* Each row has 4 bytes row header overhead; again missed by all.

    * And finally, 2 bytes per row are needed for the row's entry in the slot array, though Books Online does not include this in the calculation for Row_Size.

    So we have a maximum data size of 300 bytes for the two nvarchar columns, 4 for the integer, 4 for the smalldatetime, 1 for the 4 bits, and 0 for the (incorrectly) calculated age - max. 309 data size.

    We also have some in-row overhead: null bitmap (1), varying length columns (2 because they exist, plus 2 for each varying length column - adding up to 6), and row header overhead (4) - a total of 11 bytes for in-row overhead.

    According to the definition of Row_Size in Books Online, that would make for 309 + 11 = 320 bytes per row.

    For the real storage requirement per row, we should also include the 2 bytes for the row slot array, so this table will realy take a maximum of 322 bytes of storage per row.


    Hugo Kornelis, SQL Server/Data Platform MVP (2006-2016)
    Visit my SQL Server blog:
    SQL Server Execution Plan Reference:

  • I agree with Hugo; I thought this was a good question.

    Being before my second morning cuppa, I misread nvarchar, so neglected to factor unicode into my calculations, and so got the question "right". However, I most certainly didn't think about the other "overhead" costs, and so I've learnt something new. Is it an important something? Probably not, given the fact that my table size estimates are based on far more approximate figures anyway (Microsoft don't have a 10% "For Luck" overhead included in their calculations ;)), but it's added to my understanding which I don't think can ever be a waste.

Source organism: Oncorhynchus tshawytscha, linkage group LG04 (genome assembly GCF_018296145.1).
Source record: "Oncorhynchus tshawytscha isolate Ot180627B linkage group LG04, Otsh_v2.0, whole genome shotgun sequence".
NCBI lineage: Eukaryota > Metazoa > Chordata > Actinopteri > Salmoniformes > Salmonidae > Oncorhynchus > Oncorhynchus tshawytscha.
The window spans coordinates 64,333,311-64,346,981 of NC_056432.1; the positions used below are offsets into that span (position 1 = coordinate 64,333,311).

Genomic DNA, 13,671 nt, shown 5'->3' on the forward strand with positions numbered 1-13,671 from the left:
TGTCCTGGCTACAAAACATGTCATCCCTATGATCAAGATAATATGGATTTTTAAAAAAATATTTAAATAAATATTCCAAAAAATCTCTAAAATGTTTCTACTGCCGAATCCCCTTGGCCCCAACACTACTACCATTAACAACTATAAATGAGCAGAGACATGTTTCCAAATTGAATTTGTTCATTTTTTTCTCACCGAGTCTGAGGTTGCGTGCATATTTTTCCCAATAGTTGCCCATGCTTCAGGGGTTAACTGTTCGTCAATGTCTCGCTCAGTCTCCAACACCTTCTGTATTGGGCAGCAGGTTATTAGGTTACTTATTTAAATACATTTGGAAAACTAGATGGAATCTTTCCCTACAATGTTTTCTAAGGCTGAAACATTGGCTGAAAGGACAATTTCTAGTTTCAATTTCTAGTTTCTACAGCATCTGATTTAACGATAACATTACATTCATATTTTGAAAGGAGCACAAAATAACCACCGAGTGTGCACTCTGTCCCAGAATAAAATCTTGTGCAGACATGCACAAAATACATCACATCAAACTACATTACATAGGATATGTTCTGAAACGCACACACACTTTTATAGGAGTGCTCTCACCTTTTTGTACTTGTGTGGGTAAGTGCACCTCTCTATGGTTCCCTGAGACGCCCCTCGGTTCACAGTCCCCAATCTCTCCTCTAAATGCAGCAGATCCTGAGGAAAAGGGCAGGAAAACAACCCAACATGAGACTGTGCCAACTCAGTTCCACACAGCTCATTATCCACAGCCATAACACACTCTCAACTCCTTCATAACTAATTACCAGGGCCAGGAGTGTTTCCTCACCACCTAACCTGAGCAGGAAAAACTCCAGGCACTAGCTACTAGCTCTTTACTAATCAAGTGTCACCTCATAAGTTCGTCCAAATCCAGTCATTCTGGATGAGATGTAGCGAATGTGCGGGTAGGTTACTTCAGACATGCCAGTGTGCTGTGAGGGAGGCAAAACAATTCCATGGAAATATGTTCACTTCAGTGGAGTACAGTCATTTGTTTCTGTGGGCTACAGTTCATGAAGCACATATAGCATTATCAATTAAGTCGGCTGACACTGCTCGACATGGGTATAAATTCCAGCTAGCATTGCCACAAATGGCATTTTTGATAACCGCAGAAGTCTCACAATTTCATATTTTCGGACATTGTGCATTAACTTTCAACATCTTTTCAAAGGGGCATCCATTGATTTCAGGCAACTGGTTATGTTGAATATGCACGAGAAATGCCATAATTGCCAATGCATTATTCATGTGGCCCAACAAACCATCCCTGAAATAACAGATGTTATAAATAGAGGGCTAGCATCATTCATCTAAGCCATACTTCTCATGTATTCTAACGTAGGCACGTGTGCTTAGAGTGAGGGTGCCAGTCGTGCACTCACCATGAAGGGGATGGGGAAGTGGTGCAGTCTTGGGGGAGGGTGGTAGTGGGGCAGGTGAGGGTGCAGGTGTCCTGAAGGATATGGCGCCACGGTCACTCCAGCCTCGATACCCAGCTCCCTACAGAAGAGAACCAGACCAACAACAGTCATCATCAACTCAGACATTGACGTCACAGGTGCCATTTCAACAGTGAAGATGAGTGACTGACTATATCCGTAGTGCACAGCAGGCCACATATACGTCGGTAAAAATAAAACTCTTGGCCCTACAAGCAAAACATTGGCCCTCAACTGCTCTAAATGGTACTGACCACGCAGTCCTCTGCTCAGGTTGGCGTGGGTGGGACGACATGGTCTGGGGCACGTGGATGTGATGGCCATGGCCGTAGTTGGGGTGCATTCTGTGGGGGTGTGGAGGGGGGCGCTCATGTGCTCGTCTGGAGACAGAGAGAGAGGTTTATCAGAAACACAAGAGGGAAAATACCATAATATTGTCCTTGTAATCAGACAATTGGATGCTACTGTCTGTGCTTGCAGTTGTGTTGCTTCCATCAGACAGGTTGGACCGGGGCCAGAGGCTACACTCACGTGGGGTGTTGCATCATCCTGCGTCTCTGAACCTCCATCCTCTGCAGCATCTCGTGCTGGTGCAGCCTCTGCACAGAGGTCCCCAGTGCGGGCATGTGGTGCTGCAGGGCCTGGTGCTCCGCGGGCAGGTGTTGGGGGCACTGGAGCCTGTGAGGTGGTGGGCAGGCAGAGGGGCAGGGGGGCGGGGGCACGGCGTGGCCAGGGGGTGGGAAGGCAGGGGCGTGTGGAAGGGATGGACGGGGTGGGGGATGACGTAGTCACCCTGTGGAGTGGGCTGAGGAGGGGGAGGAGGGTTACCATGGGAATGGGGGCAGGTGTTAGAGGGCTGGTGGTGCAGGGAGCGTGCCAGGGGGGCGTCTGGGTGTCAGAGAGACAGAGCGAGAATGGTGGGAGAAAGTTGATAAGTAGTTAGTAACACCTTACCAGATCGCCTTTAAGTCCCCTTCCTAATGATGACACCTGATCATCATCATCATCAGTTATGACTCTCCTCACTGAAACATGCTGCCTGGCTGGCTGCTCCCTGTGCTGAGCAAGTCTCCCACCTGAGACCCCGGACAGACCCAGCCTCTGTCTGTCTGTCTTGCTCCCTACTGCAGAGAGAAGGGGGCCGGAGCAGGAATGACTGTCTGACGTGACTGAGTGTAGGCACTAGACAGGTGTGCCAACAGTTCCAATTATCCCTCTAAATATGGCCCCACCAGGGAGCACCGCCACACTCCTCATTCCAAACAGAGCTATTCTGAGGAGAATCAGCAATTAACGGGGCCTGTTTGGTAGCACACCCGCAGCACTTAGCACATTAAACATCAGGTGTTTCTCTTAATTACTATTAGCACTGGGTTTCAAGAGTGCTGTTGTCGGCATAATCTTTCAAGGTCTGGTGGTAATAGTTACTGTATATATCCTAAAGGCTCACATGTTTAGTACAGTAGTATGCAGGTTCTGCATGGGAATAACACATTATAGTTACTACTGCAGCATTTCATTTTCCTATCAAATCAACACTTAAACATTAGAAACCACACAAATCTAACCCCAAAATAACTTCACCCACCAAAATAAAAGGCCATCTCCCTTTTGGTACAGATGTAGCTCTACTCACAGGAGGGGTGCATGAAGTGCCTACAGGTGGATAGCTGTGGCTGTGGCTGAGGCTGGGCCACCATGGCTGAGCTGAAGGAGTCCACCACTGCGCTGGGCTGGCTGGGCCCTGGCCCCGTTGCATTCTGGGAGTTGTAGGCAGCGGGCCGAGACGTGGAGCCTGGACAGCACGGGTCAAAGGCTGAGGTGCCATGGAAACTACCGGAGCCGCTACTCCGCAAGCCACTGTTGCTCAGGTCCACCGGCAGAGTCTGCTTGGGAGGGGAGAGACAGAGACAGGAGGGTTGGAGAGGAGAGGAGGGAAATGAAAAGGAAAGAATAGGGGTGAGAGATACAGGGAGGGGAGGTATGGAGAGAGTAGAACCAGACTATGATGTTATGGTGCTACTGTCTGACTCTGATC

So thank you, Alok, for a good question, and commiserations that your answer choices were off the mark.

    And a reminder to everyone having a moan that Steve did pose the far bigger challenge (if you're up for it) that you can submit QOTDs of your own. Basically, if you think you can do better, prove it.

    Semper in excretia, suus solum profundum variat

  • So, correct variant of question is:

    What is the maximum data size of a row in the following table

    (without additional overhead expenses bytes and for NVARCHAR type calculating only symbols, not bytes)

    CREATE TABLE tbPersonalDetails(


    [Name] NVARCHAR(50) NOT NULL,

    Married BIT NOT NULL,


    BachelorsDegree BIT NOT NULL,

    MastersDegree BIT NOT NULL,

    Profession NVARCHAR(100) NOT NULL,

    Retired BIT NOT NULL,




  • I would have suggested 316 bytes max storageper row but i have read in this Forum ( special thanks to Hugo Kornelis ) that this should be 322 bytes per row ..

    although it is a pity that the QOD does not provide the correct answers to this question the discussion in this Forum is great and you really can learn from it! ..

    See yaa


  • Check ur Question Complete Context before post because this will missguid many peoples who do not know detail

    In Your Qustion nvarchar used double bytes as length define and Computed column also use int datatype storage bytes for check create the mentioned table and use Alt+F1 to see its help

  • I got it right only because I pretended that an nvarchar(50) only takes 50 bytes instead of the 100 it actually takes and that an nvarchar(100) only takes 100 bytes instead of the 200 that it actually takes.

    You would think that you would have had the correct answer in there at least once.